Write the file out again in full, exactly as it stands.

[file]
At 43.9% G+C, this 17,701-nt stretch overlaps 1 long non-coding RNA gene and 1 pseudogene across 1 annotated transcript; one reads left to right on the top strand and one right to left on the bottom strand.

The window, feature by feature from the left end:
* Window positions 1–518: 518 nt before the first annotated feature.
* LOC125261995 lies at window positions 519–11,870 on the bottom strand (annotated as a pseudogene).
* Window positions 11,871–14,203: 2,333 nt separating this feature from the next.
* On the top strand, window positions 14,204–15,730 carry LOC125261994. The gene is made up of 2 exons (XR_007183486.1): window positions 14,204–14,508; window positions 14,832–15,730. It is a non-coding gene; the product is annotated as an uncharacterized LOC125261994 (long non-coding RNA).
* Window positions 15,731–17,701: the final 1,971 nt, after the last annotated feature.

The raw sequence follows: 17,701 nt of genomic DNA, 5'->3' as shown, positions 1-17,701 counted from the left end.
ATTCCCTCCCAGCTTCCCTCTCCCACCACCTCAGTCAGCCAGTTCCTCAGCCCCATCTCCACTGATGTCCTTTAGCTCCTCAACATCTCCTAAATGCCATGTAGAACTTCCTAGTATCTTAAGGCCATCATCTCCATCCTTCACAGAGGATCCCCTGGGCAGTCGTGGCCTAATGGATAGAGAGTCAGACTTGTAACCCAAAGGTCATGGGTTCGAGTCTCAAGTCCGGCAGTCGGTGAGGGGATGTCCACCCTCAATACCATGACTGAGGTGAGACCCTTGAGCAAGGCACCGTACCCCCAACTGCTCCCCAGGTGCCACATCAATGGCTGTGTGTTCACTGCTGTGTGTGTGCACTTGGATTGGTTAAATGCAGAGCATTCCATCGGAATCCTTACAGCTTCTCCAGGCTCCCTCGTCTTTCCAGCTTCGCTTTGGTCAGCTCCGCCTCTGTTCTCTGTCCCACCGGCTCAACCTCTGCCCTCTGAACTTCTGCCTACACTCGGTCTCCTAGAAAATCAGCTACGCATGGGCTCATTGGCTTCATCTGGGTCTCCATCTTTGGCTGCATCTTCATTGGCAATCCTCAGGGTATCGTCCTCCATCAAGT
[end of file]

At 43.9% G+C, this 17,701-nt stretch overlaps 1 long non-coding RNA gene and 1 pseudogene across 1 annotated transcript; one reads left to right on the top strand and one right to left on the bottom strand.

The window, feature by feature from the left end:
* Window positions 1–518: 518 nt before the first annotated feature.
* LOC125261995 lies at window positions 519–11,870 on the bottom strand (annotated as a pseudogene).
* Window positions 11,871–14,203: 2,333 nt separating this feature from the next.
* On the top strand, window positions 14,204–15,730 carry LOC125261994. The gene is made up of 2 exons (XR_007183486.1): window positions 14,204–14,508; window positions 14,832–15,730. It is a non-coding gene; the product is annotated as an uncharacterized LOC125261994 (long non-coding RNA).
* Window positions 15,731–17,701: the final 1,971 nt, after the last annotated feature.

The raw sequence follows: 17,701 nt of genomic DNA, 5'->3' as shown, positions 1-17,701 counted from the left end.
ATTCCCTCCCAGCTTCCCTCTCCCACCACCTCAGTCAGCCAGTTCCTCAGCCCCATCTCCACTGATGTCCTTTAGCTCCTCAACATCTCCTAAATGCCATGTAGAACTTCCTAGTATCTTAAGGCCATCATCTCCATCCTTCACAGAGGATCCCCTGGGCAGTCGTGGCCTAATGGATAGAGAGTCAGACTTGTAACCCAAAGGTCATGGGTTCGAGTCTCAAGTCCGGCAGTCGGTGAGGGGATGTCCACCCTCAATACCATGACTGAGGTGAGACCCTTGAGCAAGGCACCGTACCCCCAACTGCTCCCCAGGTGCCACATCAATGGCTGTGTGTTCACTGCTGTGTGTGTGCACTTGGATTGGTTAAATGCAGAGCATTCCATCGGAATCCTTACAGCTTCTCCAGGCTCCCTCGTCTTTCCAGCTTCGCTTTGGTCAGCTCCGCCTCTGTTCTCTGTCCCACCGGCTCAACCTCTGCCCTCTGAACTTCTGCCTACACTCGGTCTCCTAGAAAATCAGCTACGCATGGGCTCATTGGCTTCATCTGGGTCTCCATCTTTGGCTGCATCTTCATTGGCAATCCTCAGGGTATCGTCCTCCATCAAGT